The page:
A famous college in Oxford, the Cathedral of the Magdalene in Salt Lake City, and countless girls and women have been named after Mary Magdalene The Da Vinci Code made her into a folk hero--once again--of questionable reputation.
And while we still haggle about her true identity, Mary Magdalene has become a serious contender for number one among the women around Jesus. There exists--in certain quarters--a lively competition between Mary of Magdala and Mary of Nazareth. Full-bodied and long-haired--as most painters liked to paint her--and generous in her heart and with her magic jar--as some spiritual romantics care to imagine her--Mary Magdalene attracts and receives the fan votes of all those who find the other Mary, Mary of Nazareth, a bit remote, abstract and too aloof for their taste.
However, there exists an even stronger competition between Mary Magdalene and Mary Magdalene herself. Is she three in one, or three altogether different personages? Whom should we trust? The Magdalene of the Gospels or the Magdalene of the Apocrypha? Is she the sinner of Luke or the sister of Martha? Or is she the Gnostic Mary of the Gospel of Philip, and thus to be reckoned with as a powerful disciple of Christ, the first of the Apostles? In the Apocrypha, Saint Peter himself addresses this request to Mary Magdalene: "Sister, we know that the Savior loved you more than the rest of women. Tell us the words of the Savior which you remember--which you know but we do not, nor have we heard them."
Who is this Mary of Magdala? Apparently she is not the unknown sinner who anointed the feet of Jesus (Luke 7,36), nor the sister of Martha. From the Gospel we do conclude that she was the one from whom Jesus had cast out seven devils (Mk 16,9 and Lk 8,2); that she is one of the women who ministered to the needs of Jesus (Lk 8,2); that she was a witness of the crucifixion (Mt 27-56; Mk 15,40 and John 19,25); that she was present at the burial of Jesus (Mt 27,61; Mk 15,47), and that she was at the empty tomb. (Mt 28,1-10; Mk 16,1-8; Lk 24,1-12) The Gospel of John specifically says that she was the first to whom the risen Lord appeared. (Jn 20,11-18)
In today's Gospel, particularly, Mary Magdalene is described as a faithful disciple in three ways (Jn 20,11-18):
First, she seeks and finds Jesus. Jesus, in verse 15, asks her: "Whom do you seek? (tina zeteis) The verb zetein for the Johannine community meant probably more than to seek. It suggests to study, to act like a disciple. Mary, the disciple, seeks and finds Jesus.
Second, Mary is one of Jesus' own. Jesus calls her by her name, in verse 16, and she knows his voice, the voice of the shepherd, friend and teacher.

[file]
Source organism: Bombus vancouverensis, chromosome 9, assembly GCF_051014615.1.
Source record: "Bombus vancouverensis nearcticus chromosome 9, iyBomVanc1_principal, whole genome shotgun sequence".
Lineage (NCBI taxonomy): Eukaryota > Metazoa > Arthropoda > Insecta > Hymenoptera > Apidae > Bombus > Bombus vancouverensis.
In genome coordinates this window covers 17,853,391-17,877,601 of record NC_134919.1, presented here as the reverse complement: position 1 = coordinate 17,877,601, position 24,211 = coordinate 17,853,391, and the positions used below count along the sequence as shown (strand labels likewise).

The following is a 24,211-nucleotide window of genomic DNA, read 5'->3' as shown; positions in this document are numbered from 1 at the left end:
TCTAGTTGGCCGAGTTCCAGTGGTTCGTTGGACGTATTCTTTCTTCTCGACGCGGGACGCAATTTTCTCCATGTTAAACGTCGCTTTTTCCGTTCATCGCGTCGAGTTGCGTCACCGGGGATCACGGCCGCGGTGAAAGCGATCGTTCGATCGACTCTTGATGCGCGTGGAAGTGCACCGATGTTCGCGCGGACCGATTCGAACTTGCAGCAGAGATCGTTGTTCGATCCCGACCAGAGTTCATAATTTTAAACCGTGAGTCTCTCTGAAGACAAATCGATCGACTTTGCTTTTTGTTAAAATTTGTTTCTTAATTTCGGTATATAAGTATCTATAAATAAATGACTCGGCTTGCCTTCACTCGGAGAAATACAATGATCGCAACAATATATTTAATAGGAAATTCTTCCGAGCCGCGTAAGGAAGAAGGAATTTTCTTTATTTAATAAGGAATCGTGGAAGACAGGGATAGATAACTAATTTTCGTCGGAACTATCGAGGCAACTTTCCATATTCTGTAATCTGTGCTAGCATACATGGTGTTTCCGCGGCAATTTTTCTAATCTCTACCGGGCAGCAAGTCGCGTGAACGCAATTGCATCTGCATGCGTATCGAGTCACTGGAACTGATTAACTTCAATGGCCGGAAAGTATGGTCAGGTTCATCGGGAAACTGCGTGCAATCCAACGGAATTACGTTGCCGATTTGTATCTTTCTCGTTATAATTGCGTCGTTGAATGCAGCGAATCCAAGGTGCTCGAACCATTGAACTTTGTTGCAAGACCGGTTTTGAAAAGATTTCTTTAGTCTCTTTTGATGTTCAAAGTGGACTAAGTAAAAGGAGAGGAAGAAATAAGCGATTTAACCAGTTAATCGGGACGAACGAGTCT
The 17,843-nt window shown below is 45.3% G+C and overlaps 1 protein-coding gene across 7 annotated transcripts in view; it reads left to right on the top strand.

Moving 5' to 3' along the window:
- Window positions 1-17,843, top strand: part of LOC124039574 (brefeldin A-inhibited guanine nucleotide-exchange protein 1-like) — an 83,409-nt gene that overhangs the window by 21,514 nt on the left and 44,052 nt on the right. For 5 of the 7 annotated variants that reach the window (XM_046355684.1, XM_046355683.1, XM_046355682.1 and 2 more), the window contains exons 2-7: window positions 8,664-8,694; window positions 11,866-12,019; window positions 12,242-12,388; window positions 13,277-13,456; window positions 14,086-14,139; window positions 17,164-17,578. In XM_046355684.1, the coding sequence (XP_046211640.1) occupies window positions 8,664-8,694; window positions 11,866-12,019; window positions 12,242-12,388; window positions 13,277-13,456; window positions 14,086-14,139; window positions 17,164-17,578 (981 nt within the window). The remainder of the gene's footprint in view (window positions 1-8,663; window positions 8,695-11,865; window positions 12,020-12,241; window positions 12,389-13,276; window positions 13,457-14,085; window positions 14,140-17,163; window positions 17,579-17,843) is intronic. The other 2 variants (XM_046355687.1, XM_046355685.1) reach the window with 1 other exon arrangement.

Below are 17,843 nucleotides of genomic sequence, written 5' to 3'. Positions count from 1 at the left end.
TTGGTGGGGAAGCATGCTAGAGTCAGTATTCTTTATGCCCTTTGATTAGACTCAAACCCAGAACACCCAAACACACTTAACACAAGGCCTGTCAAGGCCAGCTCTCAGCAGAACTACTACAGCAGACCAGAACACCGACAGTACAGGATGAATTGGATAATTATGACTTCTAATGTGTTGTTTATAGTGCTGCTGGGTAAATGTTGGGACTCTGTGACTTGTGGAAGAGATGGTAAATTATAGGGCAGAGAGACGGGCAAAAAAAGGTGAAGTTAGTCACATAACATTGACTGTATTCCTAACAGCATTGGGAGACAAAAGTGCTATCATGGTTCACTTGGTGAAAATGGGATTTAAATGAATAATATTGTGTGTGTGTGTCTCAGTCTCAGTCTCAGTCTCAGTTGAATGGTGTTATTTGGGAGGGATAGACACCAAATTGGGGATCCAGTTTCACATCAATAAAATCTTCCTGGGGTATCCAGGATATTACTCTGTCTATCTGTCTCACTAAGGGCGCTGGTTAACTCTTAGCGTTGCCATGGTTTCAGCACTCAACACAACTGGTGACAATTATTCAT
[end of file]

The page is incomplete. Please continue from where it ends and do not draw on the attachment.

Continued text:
Third, she responds to Jesus as teacher, Rabbouni, like a true and loving disciple. This epiphany of the risen Christ to Mary and her faithful response establish her as a major witness of the Resurrection.
If these three points are taken cumulatively and collectively, then we have a powerful image of the Church: a community of disciples, witnessing the presence of the risen Lord, participating in the divine Revelation, and announcing it to a stunned and critical world.
It is interesting to note that Leo the Great speaks of Mary Magdalene as a figure of the Church.
There we have it: Mary Magdalene in all her complexity symbolizes what we are and what we are called to be, the Church of Christ.
On an even more concrete and ordinary level, Mary Magdalene embodies the ability of the disciple to do what is necessary and to create or make circumstances:
The Roman philosopher, Marcus Aurelius (121-180), had this expression: "The greatest part of what we say and do is really unnecessary. If you take this to heart, you will have more leisure and less uneasiness." Mary of Magdala understood and demonstrated that the one thing necessary is to seek and to find Jesus. Here is my question for each one of us: How about seeking and finding Jesus to have more leisure, meaning peace, joy and holy indifference? How about seeking and finding Jesus to have less uneasiness--meaning less restlessness, frustration, self-laceration or loss of self-confidence?
Mary Magdalene will help us also to make circumstances. George Bernard Shaw once said: "People are always blaming their circumstances for what they are. I don't believe in circumstances. The people who get on in this world are the people who get up and look for circumstances ... and if they can't find them, (they) make them." Mary Magdalene strikes me as a woman who is able to make circumstances. The way to the empty tomb, from there to the encounter with the gardener, and back to bring the good news to the college of apostolic men, was not exactly what we call a lame-duck approach. Mary Magdalene was too much of a loving woman-disciple not to get up and look for circumstances ... even to make them, in order to find her Lord and serve his cause. We are not called to make hot air or big waves, but true discipleship always implies the courage to make circumstances.
And so today we pray that we may proclaim Christ as our living Lord and one day see him in Glory (opening prayer), and that we be filled "with the same faithful love that kept Mary Magdalene close to Christ."
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